Luke Macfarlane: I’m messing everything up.

Are there different cultures and different sets of rules? Like on this planet murder is OK or ‑‑ do they have different codes and morals?

Michelle Lovretta: They do. It’s ‑‑ there’s definitely different cultures. There’re different countries. There’s ‑‑ I mean, there’s different moons and a different planet in the middle of it. So we have that variety. And there’s a lot of politics. We have a building mythology. It’s not simply an episodic sort of engine. We use those warrants to sort of build a mythology and, as you said, your backstories as well. So there’s a lot of ‑‑ there is that exploration. There’s that novelty of seeing these new cultures, but they are forms of humanity. We have, you guys, the Badlands and ‑‑

Luke Macfarlane: And there’s a lot of comment on class because often the thing that distinguishes one country or one planet from another is their level of wealth.

Michelle Lovretta: Wealth.

Michelle, are you a big fan of old classic westerns?

Michelle Lovretta: I don’t know if I should lie because I’m married to a Texan. Someone is going to hear me say this. I have seen more than my share, I would say, of old classic westerns. There’s a retro tinge that we intentionally have put into this show, lovingly. We have, I’d say, an homage more to ‑‑ I don’t know about you guys, but I loved “Simon & Simon” and those sorts of things growing up, in terms of partnerships ‑‑ and that sort of bawdiness and having fun. I think there’s more of that than the western motifs in it.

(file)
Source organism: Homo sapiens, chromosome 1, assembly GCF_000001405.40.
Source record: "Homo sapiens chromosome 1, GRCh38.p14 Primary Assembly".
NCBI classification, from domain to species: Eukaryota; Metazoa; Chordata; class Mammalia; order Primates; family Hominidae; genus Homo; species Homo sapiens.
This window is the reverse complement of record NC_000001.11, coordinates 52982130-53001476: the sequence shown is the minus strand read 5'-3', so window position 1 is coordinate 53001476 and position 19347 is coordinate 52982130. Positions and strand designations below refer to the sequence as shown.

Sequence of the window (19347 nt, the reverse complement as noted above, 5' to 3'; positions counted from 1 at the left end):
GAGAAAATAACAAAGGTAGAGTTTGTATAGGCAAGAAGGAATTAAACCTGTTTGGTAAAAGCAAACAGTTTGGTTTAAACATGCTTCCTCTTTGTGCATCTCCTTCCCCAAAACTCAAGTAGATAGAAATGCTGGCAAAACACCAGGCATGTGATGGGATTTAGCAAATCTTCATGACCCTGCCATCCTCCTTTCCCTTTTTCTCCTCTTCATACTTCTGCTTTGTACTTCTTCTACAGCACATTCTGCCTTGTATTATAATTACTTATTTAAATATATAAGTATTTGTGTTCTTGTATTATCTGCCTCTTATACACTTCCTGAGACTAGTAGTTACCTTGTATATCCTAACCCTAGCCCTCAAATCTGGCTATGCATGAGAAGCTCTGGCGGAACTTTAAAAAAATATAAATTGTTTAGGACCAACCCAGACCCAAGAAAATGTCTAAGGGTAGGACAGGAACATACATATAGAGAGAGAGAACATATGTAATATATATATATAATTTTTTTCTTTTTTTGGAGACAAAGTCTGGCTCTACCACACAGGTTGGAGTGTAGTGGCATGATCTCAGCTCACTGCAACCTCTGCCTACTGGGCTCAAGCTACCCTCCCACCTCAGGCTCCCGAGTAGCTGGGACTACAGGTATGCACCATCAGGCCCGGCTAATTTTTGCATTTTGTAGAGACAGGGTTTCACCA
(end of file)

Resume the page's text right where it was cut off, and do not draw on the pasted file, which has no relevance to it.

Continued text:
Is the show influenced by westerns?

Michelle Lovretta: I think that I would say it would be incorrect probably for us to paint it as a space western. I think that it does have western elements because all things that have a sense of adventure and size and romp factor to them, I think, you can correlate a little bit with that sort of world. But I think what’s different is that when we get together and we explore things, we do it ‑‑ it’s more of a science‑fiction bent to it. So it’s more towards the “Blade Runner,” I suppose, than it would be towards the western, although what I would say is one of my favorite episodes that we have is when all of you get together with your other bounty hunters. And I would say you guys are basically kind of cowboys.

Luke Macfarlane: There is, though, also the thing that ‑‑ the cowboy mythology is also the individual that operates without a system. We do operate within an organization called The Rack. So there’s an interesting political piece to that puzzle. We’re not just on the range.

Aaron, this is your second show you’ve done for Syfy where you’re playing a law‑upholding member of a secret organization. How is it to be back?

Aaron Ashmore: I have to admit that I’m very, very happy to be back working with Syfy. Working on “Warehouse 13” was a dream. Great group of people. And very much like this show, “Warehouse 13,” we were building this amazing world. And I think that that’s what we’re getting to do with “Killjoys.” It’s totally different, but like Michelle was saying, we’re working on building worlds and mythologies in this world, and it’s really exciting. So I’m very happy to be back, but no, it wasn’t just like, “Well, you’ve done one, and here’s the next one. Thanks for coming out.” No, I wish work ‑‑ it happened like that, but it doesn’t, unfortunately. But I’m very, very glad to be back.